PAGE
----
How Inheritance Tax Works

By: Ed Grabianowski & John Barrymore

Differences Between Estate Taxes and Inheritance Taxes

Before we start, let's clear up some confusion about terminology. While "estate tax" and "inheritance tax" are distinct terms with separate legal meanings, those meanings differ from country to country. Sometimes, the terms are used interchangeably. You might also hear a pundit of commentator on TV talking about a "death tax." That term can refer to either estate or inheritance tax, depending on the situation. The definitions in this article are generally accurate in the U.S. and in international law, although even some U.S. states muddle the terms.

Let's start with estate tax. Your estate is the total of your possessions and debts left behind when you die. An executor, either named in the will or appointed by law, is placed in charge of the estate and must pay off outstanding debts, liquidating property to do so if necessary. Funeral expenses and administrative costs (that is, payment to the executor for dealing with all of this) are taken out next. Whatever is left over is what can be passed on, but before that happens, the federal government takes its share. In 2010, the maximum rate was 35 percent; a few states levy an estate tax as well. So, the estate tax is a tax on the total amount of the estate, after creditors are paid but before any heirs get their bequest. The tax is paid by the estate itself.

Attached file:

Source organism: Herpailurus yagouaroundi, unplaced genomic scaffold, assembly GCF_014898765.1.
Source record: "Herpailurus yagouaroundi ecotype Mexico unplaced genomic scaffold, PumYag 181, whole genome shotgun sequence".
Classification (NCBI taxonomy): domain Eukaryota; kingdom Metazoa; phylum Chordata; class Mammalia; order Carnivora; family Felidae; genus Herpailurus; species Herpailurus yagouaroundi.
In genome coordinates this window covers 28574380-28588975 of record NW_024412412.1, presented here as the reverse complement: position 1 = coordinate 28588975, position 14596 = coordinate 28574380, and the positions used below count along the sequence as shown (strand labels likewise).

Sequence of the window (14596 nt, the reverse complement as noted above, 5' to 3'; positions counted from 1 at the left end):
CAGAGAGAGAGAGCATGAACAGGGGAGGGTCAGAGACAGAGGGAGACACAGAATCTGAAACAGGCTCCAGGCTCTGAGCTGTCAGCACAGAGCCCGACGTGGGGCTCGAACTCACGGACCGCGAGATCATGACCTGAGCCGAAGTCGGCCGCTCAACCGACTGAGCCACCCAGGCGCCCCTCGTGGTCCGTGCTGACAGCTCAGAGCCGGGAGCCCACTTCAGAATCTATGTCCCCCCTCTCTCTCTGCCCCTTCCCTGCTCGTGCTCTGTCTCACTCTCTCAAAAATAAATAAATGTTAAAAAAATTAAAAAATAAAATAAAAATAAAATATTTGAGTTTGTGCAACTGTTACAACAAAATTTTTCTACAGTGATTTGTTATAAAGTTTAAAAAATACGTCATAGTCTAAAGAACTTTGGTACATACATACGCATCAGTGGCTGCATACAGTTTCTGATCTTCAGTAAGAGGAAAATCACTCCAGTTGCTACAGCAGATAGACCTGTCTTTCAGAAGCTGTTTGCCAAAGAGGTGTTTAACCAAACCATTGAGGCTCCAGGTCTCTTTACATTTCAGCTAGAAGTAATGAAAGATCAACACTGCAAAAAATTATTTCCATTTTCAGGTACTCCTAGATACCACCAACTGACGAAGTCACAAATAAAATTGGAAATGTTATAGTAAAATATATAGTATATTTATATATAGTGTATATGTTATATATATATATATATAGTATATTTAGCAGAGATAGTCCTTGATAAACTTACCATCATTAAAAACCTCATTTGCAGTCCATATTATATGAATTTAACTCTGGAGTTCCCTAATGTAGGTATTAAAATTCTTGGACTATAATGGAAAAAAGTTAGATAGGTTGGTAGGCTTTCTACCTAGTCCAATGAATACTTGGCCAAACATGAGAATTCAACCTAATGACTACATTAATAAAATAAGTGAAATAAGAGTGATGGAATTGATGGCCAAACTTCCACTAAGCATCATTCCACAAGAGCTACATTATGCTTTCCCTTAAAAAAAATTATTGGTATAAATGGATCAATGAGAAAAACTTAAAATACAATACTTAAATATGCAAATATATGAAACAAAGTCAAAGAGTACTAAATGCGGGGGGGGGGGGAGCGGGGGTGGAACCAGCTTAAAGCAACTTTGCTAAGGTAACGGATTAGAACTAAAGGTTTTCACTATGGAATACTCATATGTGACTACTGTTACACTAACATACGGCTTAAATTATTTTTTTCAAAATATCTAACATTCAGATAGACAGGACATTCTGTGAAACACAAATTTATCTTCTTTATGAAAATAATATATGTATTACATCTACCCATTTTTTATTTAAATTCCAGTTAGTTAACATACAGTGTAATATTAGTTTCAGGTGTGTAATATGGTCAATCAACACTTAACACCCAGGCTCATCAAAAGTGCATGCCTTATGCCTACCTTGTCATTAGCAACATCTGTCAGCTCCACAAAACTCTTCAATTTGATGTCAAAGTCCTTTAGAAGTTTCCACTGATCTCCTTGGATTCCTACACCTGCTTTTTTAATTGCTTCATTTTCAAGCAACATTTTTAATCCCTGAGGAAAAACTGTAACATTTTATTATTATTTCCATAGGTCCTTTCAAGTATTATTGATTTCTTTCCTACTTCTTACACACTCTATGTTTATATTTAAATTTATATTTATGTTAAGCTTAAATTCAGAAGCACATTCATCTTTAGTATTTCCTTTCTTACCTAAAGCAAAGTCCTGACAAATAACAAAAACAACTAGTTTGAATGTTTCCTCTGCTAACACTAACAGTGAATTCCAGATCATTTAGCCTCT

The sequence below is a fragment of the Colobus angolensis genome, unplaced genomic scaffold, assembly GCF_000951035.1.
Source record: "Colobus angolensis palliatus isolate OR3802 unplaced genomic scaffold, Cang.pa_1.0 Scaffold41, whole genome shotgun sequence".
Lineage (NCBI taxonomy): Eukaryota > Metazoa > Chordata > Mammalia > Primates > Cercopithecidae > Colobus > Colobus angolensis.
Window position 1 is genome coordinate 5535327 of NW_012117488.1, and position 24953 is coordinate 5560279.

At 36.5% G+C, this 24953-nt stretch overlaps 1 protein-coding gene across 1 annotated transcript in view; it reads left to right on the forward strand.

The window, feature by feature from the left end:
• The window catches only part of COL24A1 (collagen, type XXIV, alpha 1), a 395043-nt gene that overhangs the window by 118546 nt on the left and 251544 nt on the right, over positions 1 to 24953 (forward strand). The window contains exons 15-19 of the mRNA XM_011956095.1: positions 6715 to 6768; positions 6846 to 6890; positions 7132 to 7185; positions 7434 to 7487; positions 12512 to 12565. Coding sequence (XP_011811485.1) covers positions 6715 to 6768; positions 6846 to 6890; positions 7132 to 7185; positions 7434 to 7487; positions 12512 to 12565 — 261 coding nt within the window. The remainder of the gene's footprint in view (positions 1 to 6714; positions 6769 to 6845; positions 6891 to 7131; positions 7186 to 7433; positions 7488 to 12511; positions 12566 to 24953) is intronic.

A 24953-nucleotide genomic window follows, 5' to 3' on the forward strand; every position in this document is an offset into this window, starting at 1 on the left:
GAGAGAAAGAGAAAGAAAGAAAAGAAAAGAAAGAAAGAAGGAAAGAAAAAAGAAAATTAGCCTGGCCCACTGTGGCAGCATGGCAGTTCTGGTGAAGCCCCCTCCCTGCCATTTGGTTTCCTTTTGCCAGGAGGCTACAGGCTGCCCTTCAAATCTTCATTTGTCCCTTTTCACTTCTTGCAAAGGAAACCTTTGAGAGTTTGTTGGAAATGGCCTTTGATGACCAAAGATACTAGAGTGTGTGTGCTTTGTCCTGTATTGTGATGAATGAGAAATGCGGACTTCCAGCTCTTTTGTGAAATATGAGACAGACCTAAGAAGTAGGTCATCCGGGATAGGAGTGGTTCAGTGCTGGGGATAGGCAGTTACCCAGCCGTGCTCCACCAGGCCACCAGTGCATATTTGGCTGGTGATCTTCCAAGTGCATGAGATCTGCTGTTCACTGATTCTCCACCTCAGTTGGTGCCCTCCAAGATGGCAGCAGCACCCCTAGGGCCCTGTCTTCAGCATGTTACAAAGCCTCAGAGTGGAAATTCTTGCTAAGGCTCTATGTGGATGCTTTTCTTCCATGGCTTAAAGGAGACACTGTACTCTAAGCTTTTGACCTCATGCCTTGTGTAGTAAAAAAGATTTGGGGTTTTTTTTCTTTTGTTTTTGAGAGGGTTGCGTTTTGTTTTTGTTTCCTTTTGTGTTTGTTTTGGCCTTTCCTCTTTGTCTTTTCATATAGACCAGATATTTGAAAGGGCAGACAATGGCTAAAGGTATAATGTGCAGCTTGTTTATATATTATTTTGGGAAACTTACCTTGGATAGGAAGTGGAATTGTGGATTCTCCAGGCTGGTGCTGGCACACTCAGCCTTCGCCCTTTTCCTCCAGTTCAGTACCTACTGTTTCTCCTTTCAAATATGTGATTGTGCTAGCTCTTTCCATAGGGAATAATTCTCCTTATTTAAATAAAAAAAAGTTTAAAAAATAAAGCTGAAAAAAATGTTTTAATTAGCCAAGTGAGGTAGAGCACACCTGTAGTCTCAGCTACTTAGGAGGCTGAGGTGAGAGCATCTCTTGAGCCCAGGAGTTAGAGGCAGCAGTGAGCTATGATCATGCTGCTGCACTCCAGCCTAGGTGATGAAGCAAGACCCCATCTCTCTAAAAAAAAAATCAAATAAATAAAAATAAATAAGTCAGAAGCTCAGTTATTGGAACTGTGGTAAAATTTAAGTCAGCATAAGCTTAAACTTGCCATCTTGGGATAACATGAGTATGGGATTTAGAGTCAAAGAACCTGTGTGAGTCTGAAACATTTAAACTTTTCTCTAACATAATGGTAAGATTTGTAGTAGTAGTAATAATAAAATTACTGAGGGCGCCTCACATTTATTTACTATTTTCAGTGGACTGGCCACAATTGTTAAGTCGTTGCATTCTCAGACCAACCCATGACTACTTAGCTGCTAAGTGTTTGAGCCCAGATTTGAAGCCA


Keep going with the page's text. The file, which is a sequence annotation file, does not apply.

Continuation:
Inheritance tax occurs after the heirs have received their payouts from rich Uncle Thaddeus. It is a tax on the amount received and is paid by the heir. Inheritance taxes are levied by the states. This means that in many cases an estate is taxed twice -- first by the federal estate tax, then by the state inheritance tax.

What exactly counts toward the estate, anyway? Is it just the money stashed under the bed? The bank account? The summer home in the Maldives? An estate is all of those things, and more: Cash, accounts, real estate, stocks and bonds and other business interests, and valuable goods like cars, boats, art pieces or rare collections. An appraiser will determine the fair market value of everything to figure out the taxable value of the estate.

So far, for anyone who dies and wants to leave anything of value to his or her heirs, things look pretty grim. There's a bright spot, though -- exemptions that reduce the taxable amount. We'll discuss that next.